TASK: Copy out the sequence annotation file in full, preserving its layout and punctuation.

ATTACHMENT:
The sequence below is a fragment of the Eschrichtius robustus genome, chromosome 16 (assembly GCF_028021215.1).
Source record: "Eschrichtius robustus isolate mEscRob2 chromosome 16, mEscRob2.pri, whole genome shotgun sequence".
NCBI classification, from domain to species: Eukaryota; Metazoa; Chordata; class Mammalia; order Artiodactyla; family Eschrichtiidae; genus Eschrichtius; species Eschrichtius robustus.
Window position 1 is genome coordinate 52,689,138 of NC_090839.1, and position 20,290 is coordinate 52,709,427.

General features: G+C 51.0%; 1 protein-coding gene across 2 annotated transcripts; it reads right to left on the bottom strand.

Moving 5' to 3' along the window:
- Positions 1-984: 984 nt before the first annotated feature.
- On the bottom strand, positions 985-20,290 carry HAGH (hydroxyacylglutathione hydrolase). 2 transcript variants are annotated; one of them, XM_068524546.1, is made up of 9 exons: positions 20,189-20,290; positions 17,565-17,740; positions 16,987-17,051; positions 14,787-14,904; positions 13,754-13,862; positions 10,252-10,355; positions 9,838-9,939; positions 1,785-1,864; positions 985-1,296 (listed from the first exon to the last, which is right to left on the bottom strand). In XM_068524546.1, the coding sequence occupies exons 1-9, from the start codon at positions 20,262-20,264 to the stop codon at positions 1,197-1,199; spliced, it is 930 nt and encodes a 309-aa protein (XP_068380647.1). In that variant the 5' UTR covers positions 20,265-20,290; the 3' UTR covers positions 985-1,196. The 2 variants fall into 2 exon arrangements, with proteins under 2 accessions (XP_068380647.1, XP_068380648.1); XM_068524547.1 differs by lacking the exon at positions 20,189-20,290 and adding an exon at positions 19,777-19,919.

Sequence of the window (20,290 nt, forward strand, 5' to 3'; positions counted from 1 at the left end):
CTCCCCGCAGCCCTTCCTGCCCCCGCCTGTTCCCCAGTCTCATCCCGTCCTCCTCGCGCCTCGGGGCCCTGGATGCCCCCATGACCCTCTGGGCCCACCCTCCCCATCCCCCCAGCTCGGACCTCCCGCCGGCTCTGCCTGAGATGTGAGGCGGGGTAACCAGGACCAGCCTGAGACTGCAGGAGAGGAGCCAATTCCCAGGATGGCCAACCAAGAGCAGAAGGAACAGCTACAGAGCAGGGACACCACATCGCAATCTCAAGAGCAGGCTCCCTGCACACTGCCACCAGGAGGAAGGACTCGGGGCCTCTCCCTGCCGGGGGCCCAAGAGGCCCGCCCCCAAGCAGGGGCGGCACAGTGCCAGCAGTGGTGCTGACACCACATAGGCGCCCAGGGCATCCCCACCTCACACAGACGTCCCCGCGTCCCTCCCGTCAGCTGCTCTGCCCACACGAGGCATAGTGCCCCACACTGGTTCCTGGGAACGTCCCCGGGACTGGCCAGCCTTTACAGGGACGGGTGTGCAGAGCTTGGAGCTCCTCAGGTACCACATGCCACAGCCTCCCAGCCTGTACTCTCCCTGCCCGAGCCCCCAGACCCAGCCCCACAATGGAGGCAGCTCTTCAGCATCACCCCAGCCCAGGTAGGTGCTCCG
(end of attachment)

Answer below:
The sequence below is a fragment of the Eschrichtius robustus genome, chromosome 16 (assembly GCF_028021215.1).
Source record: "Eschrichtius robustus isolate mEscRob2 chromosome 16, mEscRob2.pri, whole genome shotgun sequence".
NCBI classification, from domain to species: Eukaryota; Metazoa; Chordata; class Mammalia; order Artiodactyla; family Eschrichtiidae; genus Eschrichtius; species Eschrichtius robustus.
Window position 1 is genome coordinate 52,689,138 of NC_090839.1, and position 20,290 is coordinate 52,709,427.

General features: G+C 51.0%; 1 protein-coding gene across 2 annotated transcripts; it reads right to left on the bottom strand.

Moving 5' to 3' along the window:
- Positions 1-984: 984 nt before the first annotated feature.
- On the bottom strand, positions 985-20,290 carry HAGH (hydroxyacylglutathione hydrolase). 2 transcript variants are annotated; one of them, XM_068524546.1, is made up of 9 exons: positions 20,189-20,290; positions 17,565-17,740; positions 16,987-17,051; positions 14,787-14,904; positions 13,754-13,862; positions 10,252-10,355; positions 9,838-9,939; positions 1,785-1,864; positions 985-1,296 (listed from the first exon to the last, which is right to left on the bottom strand). In XM_068524546.1, the coding sequence occupies exons 1-9, from the start codon at positions 20,262-20,264 to the stop codon at positions 1,197-1,199; spliced, it is 930 nt and encodes a 309-aa protein (XP_068380647.1). In that variant the 5' UTR covers positions 20,265-20,290; the 3' UTR covers positions 985-1,196. The 2 variants fall into 2 exon arrangements, with proteins under 2 accessions (XP_068380647.1, XP_068380648.1); XM_068524547.1 differs by lacking the exon at positions 20,189-20,290 and adding an exon at positions 19,777-19,919.

Sequence of the window (20,290 nt, forward strand, 5' to 3'; positions counted from 1 at the left end):
CTCCCCGCAGCCCTTCCTGCCCCCGCCTGTTCCCCAGTCTCATCCCGTCCTCCTCGCGCCTCGGGGCCCTGGATGCCCCCATGACCCTCTGGGCCCACCCTCCCCATCCCCCCAGCTCGGACCTCCCGCCGGCTCTGCCTGAGATGTGAGGCGGGGTAACCAGGACCAGCCTGAGACTGCAGGAGAGGAGCCAATTCCCAGGATGGCCAACCAAGAGCAGAAGGAACAGCTACAGAGCAGGGACACCACATCGCAATCTCAAGAGCAGGCTCCCTGCACACTGCCACCAGGAGGAAGGACTCGGGGCCTCTCCCTGCCGGGGGCCCAAGAGGCCCGCCCCCAAGCAGGGGCGGCACAGTGCCAGCAGTGGTGCTGACACCACATAGGCGCCCAGGGCATCCCCACCTCACACAGACGTCCCCGCGTCCCTCCCGTCAGCTGCTCTGCCCACACGAGGCATAGTGCCCCACACTGGTTCCTGGGAACGTCCCCGGGACTGGCCAGCCTTTACAGGGACGGGTGTGCAGAGCTTGGAGCTCCTCAGGTACCACATGCCACAGCCTCCCAGCCTGTACTCTCCCTGCCCGAGCCCCCAGACCCAGCCCCACAATGGAGGCAGCTCTTCAGCATCACCCCAGCCCAGGTAGGTGCTCCG